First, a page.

Holiday travelers clog Arizona roads, airports

Posted at 5:26 PM, Nov 23, 2016
and last updated 2016-11-24 08:56:18-05
Travelers heading home for the Thanksgiving holiday jammed Phoenix Sky Harbor International Airport Wednesday as they rushed to join their families for a feast.
The airport was busier than usual at midday and expected to be slammed with travelers by late afternoon, with an estimated 180,000 fliers moving through the facility over the day and similar numbers expected again on the busy Saturday and Sunday travel days.  That's about 60,000 more than normal for those days.
Even though the airport is busy, a report by AAA Arizona shows more people are taking advantage of low gas prices to drive, not fly, to their destinations. An estimated 1.4 million Arizonans will be driving at least 50 miles, while nearly 400,000 will be flying.
Drivers should be aware of the usual hotspots during busy travel times, especially Interstate 17 between Phoenix and Flagstaff, I-10 between Tucson and Phoenix, and Phoenix west to the California border, according to Quentin Mehr, a spokesman for the Arizona Department of Public Safety.
Mehr said drivers should prepare for breakdowns and cold weather by packing blankets, water and food, especially those traveling to the northern parts of the state. Most importantly, don't fiddle with your cellphone while driving and wear a seat belt anytime the vehicle is moving.
Mehr said a fatal accident Wednesday on I-17 could have been less severe with seatbelt use. A pickup pulling a trailer blew a tire on I-17 in north Phoenix, and the driver lost control, slamming into the freeway median. He was not wearing a seat belt and was partially ejected and fatally injured.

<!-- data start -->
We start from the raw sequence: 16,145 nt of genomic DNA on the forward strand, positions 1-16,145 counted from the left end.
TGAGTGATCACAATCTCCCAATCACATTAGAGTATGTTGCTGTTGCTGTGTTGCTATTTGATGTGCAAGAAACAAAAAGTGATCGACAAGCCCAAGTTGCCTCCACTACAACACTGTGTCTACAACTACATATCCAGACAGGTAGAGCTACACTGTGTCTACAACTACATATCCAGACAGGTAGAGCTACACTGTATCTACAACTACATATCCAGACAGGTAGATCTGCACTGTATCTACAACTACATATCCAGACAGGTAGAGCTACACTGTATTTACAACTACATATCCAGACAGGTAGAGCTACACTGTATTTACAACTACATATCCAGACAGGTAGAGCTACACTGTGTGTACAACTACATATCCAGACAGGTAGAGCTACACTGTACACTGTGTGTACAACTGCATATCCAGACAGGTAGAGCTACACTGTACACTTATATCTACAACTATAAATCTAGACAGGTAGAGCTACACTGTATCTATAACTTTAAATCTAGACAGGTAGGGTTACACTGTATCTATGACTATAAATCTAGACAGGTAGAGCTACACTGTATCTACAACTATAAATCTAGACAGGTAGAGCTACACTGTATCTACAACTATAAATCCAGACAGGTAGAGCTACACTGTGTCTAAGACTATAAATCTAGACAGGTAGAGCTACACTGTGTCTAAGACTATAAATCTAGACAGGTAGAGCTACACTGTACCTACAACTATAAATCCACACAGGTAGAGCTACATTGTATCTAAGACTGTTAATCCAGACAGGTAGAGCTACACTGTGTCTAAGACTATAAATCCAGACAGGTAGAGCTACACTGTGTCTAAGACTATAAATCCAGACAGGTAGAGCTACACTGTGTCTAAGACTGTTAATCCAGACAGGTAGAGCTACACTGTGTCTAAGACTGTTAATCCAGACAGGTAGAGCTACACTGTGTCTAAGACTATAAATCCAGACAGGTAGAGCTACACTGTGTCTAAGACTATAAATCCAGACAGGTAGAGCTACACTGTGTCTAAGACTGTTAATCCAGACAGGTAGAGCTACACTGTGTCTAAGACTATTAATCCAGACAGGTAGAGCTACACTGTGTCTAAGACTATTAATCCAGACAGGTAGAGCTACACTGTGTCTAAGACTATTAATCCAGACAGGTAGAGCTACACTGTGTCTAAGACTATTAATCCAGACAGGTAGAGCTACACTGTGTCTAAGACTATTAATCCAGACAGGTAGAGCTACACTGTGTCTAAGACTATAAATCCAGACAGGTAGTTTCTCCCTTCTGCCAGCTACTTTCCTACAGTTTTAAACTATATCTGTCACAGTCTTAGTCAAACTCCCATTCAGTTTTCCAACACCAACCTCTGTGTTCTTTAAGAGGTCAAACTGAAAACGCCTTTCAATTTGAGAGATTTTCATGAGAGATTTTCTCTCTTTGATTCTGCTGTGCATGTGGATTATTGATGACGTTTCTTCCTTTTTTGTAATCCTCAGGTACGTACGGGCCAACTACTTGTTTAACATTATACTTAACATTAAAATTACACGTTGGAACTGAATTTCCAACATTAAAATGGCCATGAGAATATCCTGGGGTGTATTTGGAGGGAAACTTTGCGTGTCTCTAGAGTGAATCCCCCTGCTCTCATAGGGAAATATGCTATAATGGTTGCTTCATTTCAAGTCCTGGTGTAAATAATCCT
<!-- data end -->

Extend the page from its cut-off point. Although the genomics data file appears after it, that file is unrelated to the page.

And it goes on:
Mehr said the man's daughter was in the truck with him and survived minor injuries.
"There's the testament -- have your belt on," Mehr said.
At Sky Harbor, spokeswoman Heather Lissner said travelers can take some of the stress out of travel by arriving early, checking the airport website for parking options or having someone drop them off at the Sky Train station near the airport. Checking carry-ons for prohibited items is also a must, Lissner said.
The mix of travelers at Sky Harbor was a cross-section of folks heading home for the holiday or taking a holiday excursion.
Four Yuma women were headed to a clogging convention in Nashville.
Janice Jestin and her three companions make an annual trek to the convention, leaving their husbands at home to fend for themselves and watch TV. They were excited to be off, even with the holiday travel angst.
Jestin teaches the folk dance, splitting her time between Yuma in the winter and Canada in the summer.
"They always do it on Thanksgiving weekend, so it's always lots of fun to try and travel and get there," she said.
For Irene Schlarb, who flew to Phoenix from Canada, the tears were flowing, not from fear of flying but from seeing her 12-week old granddaughter, Francesca, for the first time.
"I'm more stressed emotionally," Schlarb said. "This is like our first. They're all special."